A force that could be described as the “House of Cards” effect is currently acting on the central climate protection mechanism of the European Union. As in the Netflix series of the same name, there are also a few egoists in so-called emissions trading who happen to be doing something helpful for society in asserting their interests.
In “House of Cards”, serial villain Frank Underwood implements a successful program to reduce unemployment, as a by-product of his manipulative power politics. The same principle applies to trading in CO₂ certificates: there, of all people, profit-oriented speculators are working to make Europe’s economy greener faster.
The preliminary climax of the “House of Cards” effect could be seen last month. Declared on February 2nd Andurand Capital Management, one of the most successful hedge funds in the world at the moment, expects a price of up to 100 euros for a certificate that compensates for the emission of a ton of carbon dioxide by the end of the year. Shortly thereafter, the price soared from a good 33 euros to around 40 euros – and has remained more or less at this level since then.
Tobias Federico, managing director of the analysis company Energy Brainpool, attributes the price boom to several mutually reinforcing factors. Due to the ultra-loose monetary policy of the central banks, there is currently a lot of capital in circulation, he says. Lucrative investment options are also rare. “Accordingly, investors are looking for new markets.”
Emissions trading has what it takes to become such a market of the future, says Federico. Because the EU tightened its climate targets at the end of 2020 – which increases the demand for CO₂ certificates. At the same time, there is an automatic mechanism that narrows the supply of certificates year after year. In the medium term, this should encourage companies to reduce their CO₂ emissions more and more.
“The interplay between falling supply and rapidly increasing demand gives prices a significant boost,” says Federico. “That in turn makes the market more attractive for investors.”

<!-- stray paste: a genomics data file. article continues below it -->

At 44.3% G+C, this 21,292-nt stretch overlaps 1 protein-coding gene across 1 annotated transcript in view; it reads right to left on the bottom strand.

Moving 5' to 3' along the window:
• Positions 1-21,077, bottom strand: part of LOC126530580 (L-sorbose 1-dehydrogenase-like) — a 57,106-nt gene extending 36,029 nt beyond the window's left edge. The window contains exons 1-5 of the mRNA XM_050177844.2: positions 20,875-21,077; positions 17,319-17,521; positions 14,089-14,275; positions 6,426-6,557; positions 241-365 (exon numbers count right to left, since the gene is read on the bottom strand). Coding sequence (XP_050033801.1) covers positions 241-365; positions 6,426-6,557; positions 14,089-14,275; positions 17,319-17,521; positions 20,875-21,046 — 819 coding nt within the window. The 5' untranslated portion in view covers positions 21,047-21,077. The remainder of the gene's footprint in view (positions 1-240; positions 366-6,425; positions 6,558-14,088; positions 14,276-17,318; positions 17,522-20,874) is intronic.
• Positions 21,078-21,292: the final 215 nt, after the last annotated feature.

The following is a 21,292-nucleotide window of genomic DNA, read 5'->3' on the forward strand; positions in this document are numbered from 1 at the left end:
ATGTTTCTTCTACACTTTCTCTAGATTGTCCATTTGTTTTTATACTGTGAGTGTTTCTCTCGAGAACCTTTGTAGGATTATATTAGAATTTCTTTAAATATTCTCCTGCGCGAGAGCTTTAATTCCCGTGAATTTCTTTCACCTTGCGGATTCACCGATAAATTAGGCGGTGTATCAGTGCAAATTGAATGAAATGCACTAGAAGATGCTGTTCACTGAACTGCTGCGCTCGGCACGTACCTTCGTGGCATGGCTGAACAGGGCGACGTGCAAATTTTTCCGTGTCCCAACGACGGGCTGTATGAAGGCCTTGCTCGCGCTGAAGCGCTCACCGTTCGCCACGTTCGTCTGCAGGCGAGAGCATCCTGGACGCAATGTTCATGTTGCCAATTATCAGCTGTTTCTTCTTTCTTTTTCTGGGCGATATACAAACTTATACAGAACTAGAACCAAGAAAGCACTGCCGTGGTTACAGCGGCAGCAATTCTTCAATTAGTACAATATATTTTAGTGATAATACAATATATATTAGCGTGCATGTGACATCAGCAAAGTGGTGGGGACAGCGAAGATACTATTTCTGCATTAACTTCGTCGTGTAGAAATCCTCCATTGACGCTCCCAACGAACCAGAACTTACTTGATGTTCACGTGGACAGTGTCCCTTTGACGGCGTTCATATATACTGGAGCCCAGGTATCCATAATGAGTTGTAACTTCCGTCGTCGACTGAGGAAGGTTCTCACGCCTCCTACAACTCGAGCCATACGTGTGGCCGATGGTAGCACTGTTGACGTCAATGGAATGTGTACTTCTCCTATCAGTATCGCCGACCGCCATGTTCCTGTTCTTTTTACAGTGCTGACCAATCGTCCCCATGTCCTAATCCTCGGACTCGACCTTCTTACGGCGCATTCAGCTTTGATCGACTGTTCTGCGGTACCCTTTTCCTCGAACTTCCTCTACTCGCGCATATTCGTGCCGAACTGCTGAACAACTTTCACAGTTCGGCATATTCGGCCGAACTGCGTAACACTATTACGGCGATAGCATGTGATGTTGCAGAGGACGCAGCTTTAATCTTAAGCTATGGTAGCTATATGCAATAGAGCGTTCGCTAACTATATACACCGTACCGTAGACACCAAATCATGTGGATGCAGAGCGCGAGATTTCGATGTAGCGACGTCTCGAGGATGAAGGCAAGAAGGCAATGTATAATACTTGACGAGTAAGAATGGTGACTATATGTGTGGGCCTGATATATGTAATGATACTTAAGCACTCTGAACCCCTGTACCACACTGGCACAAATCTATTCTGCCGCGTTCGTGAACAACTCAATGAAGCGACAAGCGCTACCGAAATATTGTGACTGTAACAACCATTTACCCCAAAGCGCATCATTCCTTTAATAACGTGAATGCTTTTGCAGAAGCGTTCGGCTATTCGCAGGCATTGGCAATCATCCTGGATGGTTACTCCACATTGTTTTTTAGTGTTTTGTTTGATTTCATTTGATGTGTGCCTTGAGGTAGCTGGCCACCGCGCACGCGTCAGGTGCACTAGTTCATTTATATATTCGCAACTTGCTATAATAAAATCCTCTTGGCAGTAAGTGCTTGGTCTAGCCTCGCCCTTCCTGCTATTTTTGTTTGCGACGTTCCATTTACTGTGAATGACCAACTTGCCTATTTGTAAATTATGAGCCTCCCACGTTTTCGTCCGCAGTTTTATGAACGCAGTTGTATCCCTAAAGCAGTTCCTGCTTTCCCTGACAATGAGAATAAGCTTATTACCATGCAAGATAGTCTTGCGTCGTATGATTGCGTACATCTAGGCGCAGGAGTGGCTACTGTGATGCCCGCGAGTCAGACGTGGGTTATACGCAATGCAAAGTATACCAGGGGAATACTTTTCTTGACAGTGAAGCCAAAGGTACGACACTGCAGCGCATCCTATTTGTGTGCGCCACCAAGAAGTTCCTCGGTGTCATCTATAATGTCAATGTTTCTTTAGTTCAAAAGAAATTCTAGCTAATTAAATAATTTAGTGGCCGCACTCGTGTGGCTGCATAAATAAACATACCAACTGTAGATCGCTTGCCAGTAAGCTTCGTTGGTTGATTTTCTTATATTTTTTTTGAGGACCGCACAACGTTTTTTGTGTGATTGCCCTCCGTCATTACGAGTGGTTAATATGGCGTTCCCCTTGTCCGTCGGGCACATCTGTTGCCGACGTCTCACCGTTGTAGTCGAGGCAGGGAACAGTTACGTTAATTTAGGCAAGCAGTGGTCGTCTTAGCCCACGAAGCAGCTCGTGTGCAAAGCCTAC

The growing interest is already reflected in numbers. According to the industry newsletter »Tagesspiegel Background« Around 230 financial market players are now trading with CO₂ certificates; In 2019 there were only 140.
The US bank Goldman Sachs, for example, has one Index funds created in which investors invest in oil and offset the carbon dioxide of their investment through EU emissions trading. At the same time, the first online trading places, the platform, are created Sparkchange for example. However, only registered investors have access to it. Private investors are currently not allowed to trade directly in CO₂ certificates.
Some professionals, however, are probably already using the new market for gaming. The hedge fund Andurand Capital, for example, could first have stocked up on CO₂ certificates and only then announced its spectacular price forecast – in the hope of getting more investors excited and driving the price up. However, the hedge fund does not make it transparent whether and, if so, how heavily it is invested in the CO₂ market.
This would be expensive for consumers in the long run
The price rally, on the other hand, is already benefiting climate protection. Because it gives lower-emission gas-fired power plants an advantage in the competition on the electricity market. “CO₂-intensive coal-fired power plants are currently being pushed out of the market more and more,” says Federico. According to the Federal Ministry for the Environment, the German energy sector is developing into a superhero when it comes to climate protection.
There is therefore no threat of a power shortage. “First of all, the gas-fired power plants simply produce more electricity,” says Federico. “If these reach their limits, the prices on the electricity exchange are likely to rise, so that the operation of coal-fired power plants is more profitable again.”
For consumers, however, this would be expensive in the long run. The expansion of renewable energies in Germany must be accelerated all the more urgently, says Federico.
In addition to the electricity sector, many European core industries are also affected by the price surge on the CO₂ market: steel companies and chemical plants, for example. A total of around 11,000 companies already have to offset their carbon dioxide emissions through EU emissions trading. In Germany, due to a national law, the auto industry is also involved. In all of these sectors, cost pressure is also growing, and with it the incentive to become climate neutral more quickly.
The only question is at what point the pressure becomes too great. From when on the rising CO₂ costs put Europe’s companies at a disadvantage in international competition – which in turn is not in the interests of the EU Commission.
In mid-February, rumors were circulating that the EU Commission would become intervene in the market soon, for example with an upper limit for the proportion of CO₂ certificates that investors are allowed to own. Such an interference would be legally covered. Article 29a of ETS guideline explicitly allows “measures to be taken in the event of excessive price fluctuations”.
But the EU Commission is still holding back. The “House of Cards” effect still seems to generate more advantages than disadvantages.